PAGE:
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Salix babylonica - L.

Common Name Weeping Willow, Babylon Weeping Willow
Family Salicaceae
USDA hardiness 6-9
Known Hazards None known
Habitats Not known in a truly wild situation.
Range The origin of this species is obscure.
Edibility Rating  
Other Uses  
Weed Potential No
Medicinal Rating  
Care
Fully Hardy Moist Soil Wet Soil Full sun
Salix babylonica Weeping Willow, Babylon Weeping Willow


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Salix babylonica Weeping Willow, Babylon Weeping Willow
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Summary

Bloom Color: Yellow. Main Bloom Time: Early spring, Late spring, Mid spring. Form: Rounded, Weeping.


Physical Characteristics

 icon of manicon of lolypop
Salix babylonica is a deciduous Tree growing to 12 m (39ft) by 12 m (39ft) at a fast rate.
It is hardy to zone (UK) 5 and is not frost tender. It is in flower in April, and the seeds ripen in May. The species is dioecious (individual flowers are either male or female, but only one sex is to be found on any one plant so both male and female plants must be grown if seed is required). and are pollinated by Bees.The plant is not self-fertile.
Suitable for: light (sandy), medium (loamy) and heavy (clay) soils and can grow in heavy clay soil. Suitable pH: acid and neutral soils. It cannot grow in the shade. It prefers moist or wet soil.

Synonyms

S. pendula.

Habitats

Woodland Garden Canopy;

Edible Uses

Edible Parts: Inner bark;  Leaves;  Manna.
Edible Uses: Tea.

Inner bark - raw or cooked. It can be dried, ground into a powder and then added to cereal flour for use in making bread etc. A very bitter flavour, it is a famine food that is only used when all else fails[172]. Young shoots and flower buds - cooked[105, 177, 183]. Not very palatable[172]. Older leaves are used to adulterate tea[183]. A source of a manna-like substance[183].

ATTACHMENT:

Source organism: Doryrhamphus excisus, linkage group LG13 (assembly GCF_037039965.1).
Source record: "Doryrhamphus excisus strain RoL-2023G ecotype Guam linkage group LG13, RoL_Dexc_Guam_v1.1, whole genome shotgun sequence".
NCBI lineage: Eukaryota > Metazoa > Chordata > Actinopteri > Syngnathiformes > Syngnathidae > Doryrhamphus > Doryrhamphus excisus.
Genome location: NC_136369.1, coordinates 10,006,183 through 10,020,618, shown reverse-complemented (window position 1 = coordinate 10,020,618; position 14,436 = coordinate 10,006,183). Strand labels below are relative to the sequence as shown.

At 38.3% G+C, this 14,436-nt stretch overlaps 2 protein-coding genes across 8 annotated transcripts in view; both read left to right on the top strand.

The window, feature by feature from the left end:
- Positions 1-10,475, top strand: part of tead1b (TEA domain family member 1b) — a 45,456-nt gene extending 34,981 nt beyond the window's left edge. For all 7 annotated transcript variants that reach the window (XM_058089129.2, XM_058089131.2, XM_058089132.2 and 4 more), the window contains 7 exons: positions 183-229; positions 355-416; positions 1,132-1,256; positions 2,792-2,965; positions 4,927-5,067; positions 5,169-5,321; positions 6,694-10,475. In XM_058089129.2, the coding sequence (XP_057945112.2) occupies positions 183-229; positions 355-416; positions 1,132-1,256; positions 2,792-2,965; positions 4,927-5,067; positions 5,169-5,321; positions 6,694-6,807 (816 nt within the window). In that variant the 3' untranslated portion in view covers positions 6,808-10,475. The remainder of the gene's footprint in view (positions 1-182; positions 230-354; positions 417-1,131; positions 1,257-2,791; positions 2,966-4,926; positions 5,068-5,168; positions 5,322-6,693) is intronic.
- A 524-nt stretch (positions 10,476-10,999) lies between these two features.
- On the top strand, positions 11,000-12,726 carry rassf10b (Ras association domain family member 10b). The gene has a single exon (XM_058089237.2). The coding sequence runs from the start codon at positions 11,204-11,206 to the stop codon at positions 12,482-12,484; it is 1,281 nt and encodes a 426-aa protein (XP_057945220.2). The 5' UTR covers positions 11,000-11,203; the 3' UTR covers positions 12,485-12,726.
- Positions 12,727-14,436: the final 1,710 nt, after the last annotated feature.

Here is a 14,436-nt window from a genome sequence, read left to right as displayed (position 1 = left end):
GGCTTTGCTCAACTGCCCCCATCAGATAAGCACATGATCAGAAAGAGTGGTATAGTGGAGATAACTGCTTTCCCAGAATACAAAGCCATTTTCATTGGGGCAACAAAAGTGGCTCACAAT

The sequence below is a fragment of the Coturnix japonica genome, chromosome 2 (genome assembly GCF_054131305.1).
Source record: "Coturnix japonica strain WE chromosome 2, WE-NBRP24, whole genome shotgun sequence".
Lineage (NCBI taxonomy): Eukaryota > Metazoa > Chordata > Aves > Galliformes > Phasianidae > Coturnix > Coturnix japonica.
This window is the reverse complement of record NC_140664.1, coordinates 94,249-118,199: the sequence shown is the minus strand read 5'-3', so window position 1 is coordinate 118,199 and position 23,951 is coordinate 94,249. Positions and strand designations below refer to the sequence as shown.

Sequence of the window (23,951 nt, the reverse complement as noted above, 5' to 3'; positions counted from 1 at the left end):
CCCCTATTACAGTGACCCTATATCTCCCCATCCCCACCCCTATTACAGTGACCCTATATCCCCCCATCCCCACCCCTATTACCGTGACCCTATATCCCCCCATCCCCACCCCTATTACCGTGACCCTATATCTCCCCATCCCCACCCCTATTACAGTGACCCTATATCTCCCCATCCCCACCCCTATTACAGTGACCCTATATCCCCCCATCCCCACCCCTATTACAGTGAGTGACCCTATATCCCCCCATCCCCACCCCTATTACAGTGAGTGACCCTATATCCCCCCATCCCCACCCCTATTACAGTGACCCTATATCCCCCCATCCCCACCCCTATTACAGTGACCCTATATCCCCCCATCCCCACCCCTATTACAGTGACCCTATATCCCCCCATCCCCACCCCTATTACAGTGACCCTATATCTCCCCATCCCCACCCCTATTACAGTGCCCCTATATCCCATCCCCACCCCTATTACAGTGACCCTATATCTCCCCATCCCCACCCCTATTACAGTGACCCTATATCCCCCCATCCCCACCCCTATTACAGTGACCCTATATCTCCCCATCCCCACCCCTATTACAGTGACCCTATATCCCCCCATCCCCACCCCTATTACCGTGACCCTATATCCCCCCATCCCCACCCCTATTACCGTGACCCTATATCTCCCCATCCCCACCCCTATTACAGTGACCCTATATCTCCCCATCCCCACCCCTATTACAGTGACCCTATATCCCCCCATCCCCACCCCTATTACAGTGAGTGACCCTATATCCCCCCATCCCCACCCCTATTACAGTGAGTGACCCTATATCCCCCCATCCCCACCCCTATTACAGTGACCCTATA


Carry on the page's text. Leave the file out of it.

Medicinal Uses



Plants For A Future can not take any responsibility for any adverse effects from the use of plants. Always seek advice from a professional before using a plant medicinally.

Anodyne;  Antirheumatic;  Astringent;  Febrifuge;  Poultice;  Skin.

The leaves and bark are antirheumatic, astringent and tonic[178, 240]. A decoction of the leaves is used in the treatment of abscesses, carbuncle, fever, rheumatism, skin diseases, ulcers etc[218]. An infusion of the bark has been used to treat diarrhoea and fevers[257]. The bark can be used as a poultice[257]. The stem bark is used in the treatment of skin eruptions due to parasites[218]. The root bark is used in a bath for the treatment of parasitic skin diseases[218]. A gum from the stems is used in the treatment of foul sores[218]. The down of the seeds is used in the treatment of fevers, haemorrhages, jaundice, rheumatism etc[218]. The fresh bark of all members of this genus contains salicin[226], which probably decomposes into salicylic acid (closely related to aspirin) in the human body[213]. This is used as an anodyne and febrifuge[226].

Other Uses

Basketry;  Hair;  Soil stabilization.

The stems are very flexible and are used in basket making[146, 272]. The plant is usually coppiced annually when grown for basket making, though it is possible to coppice it every two years if thick poles are required as uprights. The extensive root system makes this species useful for binding soils[146, 272]. A decoction or infusion of the bark has been used as a wash to make the hair grow[257].